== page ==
When I first planned a trip Italy, I imagined extreme comfort. Beautiful, rustic interiors, cushy beds and cozy draperies, the warmth of wood beams (and warm weather)...and of course, the comfort of incredible regional food. For the last eight days, I visited my cousins in their hill town south of Rome- the place my great-grandfather left behind for America. Having stayed once before, I had a sense of what the experience would be like. And while Italians in this region very much subscribe to certain American ideas of comfort, there are a number of differences.
(Photos by me, Dana Saylor- edited by Danscape)
Comfort is hard to define, though it has been attempted a great deal. How long you are able to sit in a chair, are you too warm or cold, and how much do you feel embraced by a place or a group of people? These are aspects of comfort from the physical to the emotional, and all are important to consider. The castles I visited gave me a window onto the mind of the 14th-century architect and interior designer, while I also encountered a number of super-modern places.
(Photos by me, Dana Saylor- edited by Danscape)
Witold Rybczynski, the writer of "Home: A Short History of an Idea" among many other books, critiqued contemporary architectural/interior design in 1986:
"Austerity, both visual and tactile, has replaced delight. What started as an endeavor to rationalize and simplify has become a wrong-headed crusade; not, as is often claimed, a response to a changing world, but an attempt to change the way we live. It is a rupture not because it does away with period styles, not because it eliminates ornament, and not because it stresses technology, but because it attacks the very idea of comfort itself. That is why people look to the past. Their nostalgia is not the result of an interest in archaeology, like some Victorian revivals, nor of a sympathy for a particular period, like Jeffersonian classicism. Nor is it a rejection of technology. People appreciate the benefits of central heating and electric lighting, but the rooms of a Colonial country home or of a Georgian mansion---which had neither---continue to attract them, for they provide a measure of something that is absent from the modern interior. People turn to the past because they are looking for something that they do not find in the present---comfort and well-being."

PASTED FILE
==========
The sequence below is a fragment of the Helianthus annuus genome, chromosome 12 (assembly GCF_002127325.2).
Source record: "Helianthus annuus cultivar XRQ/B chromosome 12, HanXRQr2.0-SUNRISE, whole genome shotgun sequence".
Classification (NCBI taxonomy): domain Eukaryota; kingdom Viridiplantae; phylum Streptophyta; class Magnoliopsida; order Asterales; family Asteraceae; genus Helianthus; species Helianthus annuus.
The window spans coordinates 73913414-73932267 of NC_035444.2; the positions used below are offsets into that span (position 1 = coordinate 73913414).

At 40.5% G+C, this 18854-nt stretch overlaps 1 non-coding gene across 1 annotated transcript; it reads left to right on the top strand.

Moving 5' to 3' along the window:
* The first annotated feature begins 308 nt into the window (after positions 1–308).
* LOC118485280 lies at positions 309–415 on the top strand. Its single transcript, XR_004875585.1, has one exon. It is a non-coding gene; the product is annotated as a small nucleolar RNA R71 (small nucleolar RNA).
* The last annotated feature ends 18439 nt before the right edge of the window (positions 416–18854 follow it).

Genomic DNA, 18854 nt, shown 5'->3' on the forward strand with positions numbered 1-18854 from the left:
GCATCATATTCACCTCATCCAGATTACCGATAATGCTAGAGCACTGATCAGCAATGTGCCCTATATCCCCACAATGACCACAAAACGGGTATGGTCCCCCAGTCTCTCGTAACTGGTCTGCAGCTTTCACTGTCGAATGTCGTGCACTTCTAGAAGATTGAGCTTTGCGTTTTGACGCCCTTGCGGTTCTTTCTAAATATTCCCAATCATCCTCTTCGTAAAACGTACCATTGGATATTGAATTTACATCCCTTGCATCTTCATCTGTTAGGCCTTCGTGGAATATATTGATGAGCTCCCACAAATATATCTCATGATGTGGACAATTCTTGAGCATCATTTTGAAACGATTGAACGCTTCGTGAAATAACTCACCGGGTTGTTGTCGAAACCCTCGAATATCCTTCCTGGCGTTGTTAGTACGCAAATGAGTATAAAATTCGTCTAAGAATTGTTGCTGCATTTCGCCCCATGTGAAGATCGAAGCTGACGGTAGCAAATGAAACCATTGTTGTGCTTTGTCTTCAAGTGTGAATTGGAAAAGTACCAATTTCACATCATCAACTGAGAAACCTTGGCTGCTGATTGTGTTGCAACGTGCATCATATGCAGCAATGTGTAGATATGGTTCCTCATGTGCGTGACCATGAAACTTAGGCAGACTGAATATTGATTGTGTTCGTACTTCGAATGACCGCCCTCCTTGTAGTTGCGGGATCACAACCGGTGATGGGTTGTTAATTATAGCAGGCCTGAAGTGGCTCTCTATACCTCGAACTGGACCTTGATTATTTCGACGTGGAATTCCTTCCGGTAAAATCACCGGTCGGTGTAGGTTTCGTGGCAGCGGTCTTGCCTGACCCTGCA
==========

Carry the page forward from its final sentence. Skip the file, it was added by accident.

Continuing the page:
The homes I encountered in my ancestral hometown, were almost exclusively built in the 20th century; the older stone structures in the historic center having been left long ago. They stand as symbols of past poverty and suffering, especially during the privations of the second World War. Now, my relatives live in sparkling clean, gleaming marble-floored, tiled homes that have large dining spaces, efficient kitchens and modern bathrooms. Often, they are all on one floor, but not always. Balconies abound to take advantage of the weather, to use for drying clothes and peering out at the doings of the neighborhood. Thick walls and deep overhangs help hold in the cool, humid air and keep out the sun. Going from glorious, warm fall day to an indoor lunch around 2pm required a sweater for the temperature change. Few thick carpets or heavy curtains are present in these homes, which have an emphasis on cleanliness, order, and space.
When I've stayed in apartments in the historic neighborhoods of Rome and Napoli, they were far more rustic and had the expected cushiony furniture, rugs, draperies and wood beams. Floors were hardwood with carpets, and kitchens were also small but modern.
Why the difference? Younger people are inhabiting old buildings in the center of the cities, while smaller towns outside city outskirts have older populations. Young people don't have a memory of the hardest economic times in Italy, and thus the old buildings don't represent past troubles to them.
Floors-so-clean-you-can-eat-off-them have their downsides: they tend to be very cold and sterile- yet this is offset by the incredible warmth of the people who inhabit the homes. My family there welcomed me with open arms in a way I never expected, especially upon my second return. The generosity and openness of my cousins has touched me, and reminded me of the risk they took in welcoming me in the first place. A straniera Americana was in their midst, and yet they made a point to make me feel at home, comfortable.
One cousin gave up her room, and made me coffee each morning, and along with my aunt, cooked up incredibly delicious and simple local cuisine every afternoon. The other toured me around, showing me local history and beautiful architectural sights. Walking into the old town for una passiagiata in the early evening, I'd stumble upon other relatives who greeted me with kindness and familiarity. I couldn't possibly get lost because the town is small, but also the streets all loop back to the central piazza.
There is great comfort in familiarity and certainty. Italians are masters of it.
Finally, there is the concept of intellectual comfort. Visiting another country, and learning their language, is humbling. It is easy to speak the language you know, and to participate in familiar customs. But when you begin to try to live another way, and speak with people in the language THEY know, you both gain and lose comfort. Each day you might make yourself look foolish, and do something that is odd to a local (like when I cut up my pasta with a knife), but the reward of conversation, and the embrace of familiarity, is worth it.
"Get comfortable with being uncomfortable." - Edreys Wajed, 2016